Why it’s impossible to be the worst dressed at the Met Ball

Fashion's big party night is the one time when traditional red carpet rules fly out of the window - and rightly so

(Image credit: rex)

Fashion's big party night is the one time when traditional red carpet rules fly out of the window - and rightly so

It's easy to forget the red carpet scene wasn't always the great hoopla it is today. In the last decade we've seen 'the arrival' balloon to such proportions that it counts as an event all on its own.

At Cannes Film Festival celebrities will very often spend 45 minutes slowly walking the 50ft slice of red carpet by the French Riviera for a film premiere, only to slip back into the car without entering the building. Little wonder celebrity stylists have built lucrative business empires helping their famous clients navigate the PR-exercise of walking from car door to entrance.

And with every stitch a celebrity wears now planned out to the nth degree, things have got a little bit... boring. A little bit 'better wear that nice red column dress that looks good in HD' safe.

But if there's one night of the year when all that restraint files out of the window, it's the Met Gala. Hosted once a year in New York City, what was formerly the Costume Institute Gala is the equivalent of that James DeMonaco's film The Purge, where once a year all crime is legal for 24 hours only. It's high fashion hallowe'en - a night when all those 'hit or miss' lists are totally missing the point.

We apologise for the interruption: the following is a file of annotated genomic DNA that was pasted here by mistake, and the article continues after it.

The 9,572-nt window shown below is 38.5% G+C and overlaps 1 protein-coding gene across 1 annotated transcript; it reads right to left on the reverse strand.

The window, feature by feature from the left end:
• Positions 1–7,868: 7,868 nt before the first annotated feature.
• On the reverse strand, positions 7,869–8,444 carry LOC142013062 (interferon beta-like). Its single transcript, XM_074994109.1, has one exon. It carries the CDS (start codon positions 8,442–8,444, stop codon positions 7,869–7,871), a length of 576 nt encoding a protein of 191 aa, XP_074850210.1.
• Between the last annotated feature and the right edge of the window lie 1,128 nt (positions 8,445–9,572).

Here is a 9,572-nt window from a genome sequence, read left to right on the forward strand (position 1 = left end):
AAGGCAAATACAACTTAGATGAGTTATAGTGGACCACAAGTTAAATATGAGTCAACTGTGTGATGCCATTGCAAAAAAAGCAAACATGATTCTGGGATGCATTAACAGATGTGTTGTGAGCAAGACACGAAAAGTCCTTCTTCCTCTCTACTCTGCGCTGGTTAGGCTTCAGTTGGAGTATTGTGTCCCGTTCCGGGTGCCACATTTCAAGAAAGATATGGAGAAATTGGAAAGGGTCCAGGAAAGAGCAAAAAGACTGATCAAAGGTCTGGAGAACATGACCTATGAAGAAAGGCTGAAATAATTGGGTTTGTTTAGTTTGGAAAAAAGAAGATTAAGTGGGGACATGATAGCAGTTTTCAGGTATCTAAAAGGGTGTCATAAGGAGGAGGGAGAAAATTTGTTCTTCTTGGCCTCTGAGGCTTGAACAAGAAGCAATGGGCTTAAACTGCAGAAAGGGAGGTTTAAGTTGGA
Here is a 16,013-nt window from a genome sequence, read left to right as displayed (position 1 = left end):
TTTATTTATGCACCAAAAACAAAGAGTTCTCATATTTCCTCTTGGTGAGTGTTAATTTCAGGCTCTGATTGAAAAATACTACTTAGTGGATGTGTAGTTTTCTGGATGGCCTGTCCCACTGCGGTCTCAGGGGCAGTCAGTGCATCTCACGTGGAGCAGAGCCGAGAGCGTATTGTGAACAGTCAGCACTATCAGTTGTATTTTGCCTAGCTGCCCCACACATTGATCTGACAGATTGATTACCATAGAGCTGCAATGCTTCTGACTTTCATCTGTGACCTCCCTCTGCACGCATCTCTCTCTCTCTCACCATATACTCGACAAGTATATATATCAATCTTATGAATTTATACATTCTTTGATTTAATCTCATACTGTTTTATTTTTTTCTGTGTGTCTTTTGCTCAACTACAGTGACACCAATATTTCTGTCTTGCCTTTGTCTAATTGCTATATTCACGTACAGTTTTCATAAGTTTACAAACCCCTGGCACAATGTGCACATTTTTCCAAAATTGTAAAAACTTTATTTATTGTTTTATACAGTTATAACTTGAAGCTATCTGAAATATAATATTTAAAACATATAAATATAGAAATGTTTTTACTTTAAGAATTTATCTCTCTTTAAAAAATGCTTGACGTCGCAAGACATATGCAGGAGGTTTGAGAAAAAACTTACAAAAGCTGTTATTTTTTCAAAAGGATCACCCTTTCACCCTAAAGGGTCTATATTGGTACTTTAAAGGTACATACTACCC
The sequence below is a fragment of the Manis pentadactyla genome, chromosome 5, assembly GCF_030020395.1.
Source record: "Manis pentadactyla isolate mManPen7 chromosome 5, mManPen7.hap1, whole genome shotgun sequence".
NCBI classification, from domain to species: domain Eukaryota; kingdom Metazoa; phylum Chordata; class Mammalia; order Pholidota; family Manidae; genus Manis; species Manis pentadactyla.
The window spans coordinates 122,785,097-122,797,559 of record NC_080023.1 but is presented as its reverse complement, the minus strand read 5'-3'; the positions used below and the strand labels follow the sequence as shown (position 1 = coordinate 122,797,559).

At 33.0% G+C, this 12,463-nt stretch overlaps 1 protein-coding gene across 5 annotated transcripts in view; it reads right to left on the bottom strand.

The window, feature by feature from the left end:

Because why on earth throw a party celebrating all the outrageous upper echelons of high fashion if you can't really go for it? It's a time for gigantic tulle trains and feathery head pieces, for giant glittering Prada fish scales and luxurious Marc Jacobs silver turbans (hello Kate Moss).

It's why Rihanna swept into 2015's China: Through The Looking Glass themed ball in a huge Guo Pei cape that pooled on the floor behind her like a stuffed crust pizza, and why a heavily pregnant Kim Kardashian ditched the boring old nude and black routine and wore head to toe Givenchy 'sofa' florals.

Because playing it safe at the Met is like being given a fast car and driving it around in a 30mph limit. 'Go big or go home' is pretty much mandatory.

Last year's Met Gala theme was tech (Manus x Machina: Fashion in an Age of Technology) which left plenty of room for dresses threaded with LED lights, shimmery iRobot silver and in the case of Zayn Malik, an actual pair of Versace bionic arms.

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Never shy with a sheer fabric or a peekabo detail, Madonna went big (or perhaps the appropriate word is small) in this Givenchy ensemble, apparently inspired by kinesiology tape.

Surprisingly Sarah Jessica Parker, who can usually always be counted on to go big, was unusually sedate last year in a white frock coat.

But it was Claire Danes - normally queen of the understated column dress - who stole the show Rihanna-style in a Zac Posen Cinderella number in fiber-optic woven organza which glowed in the dark.

Would you ever catch Danes in a glow in the dark dress at the Golden Globes or the SAGs? But that is, of course, exactly the point.

We can't wait to see what this year's theme, Rei Kawakubo/Comme des Garcons: Art of the In-Between, brings.

Lucy Pavia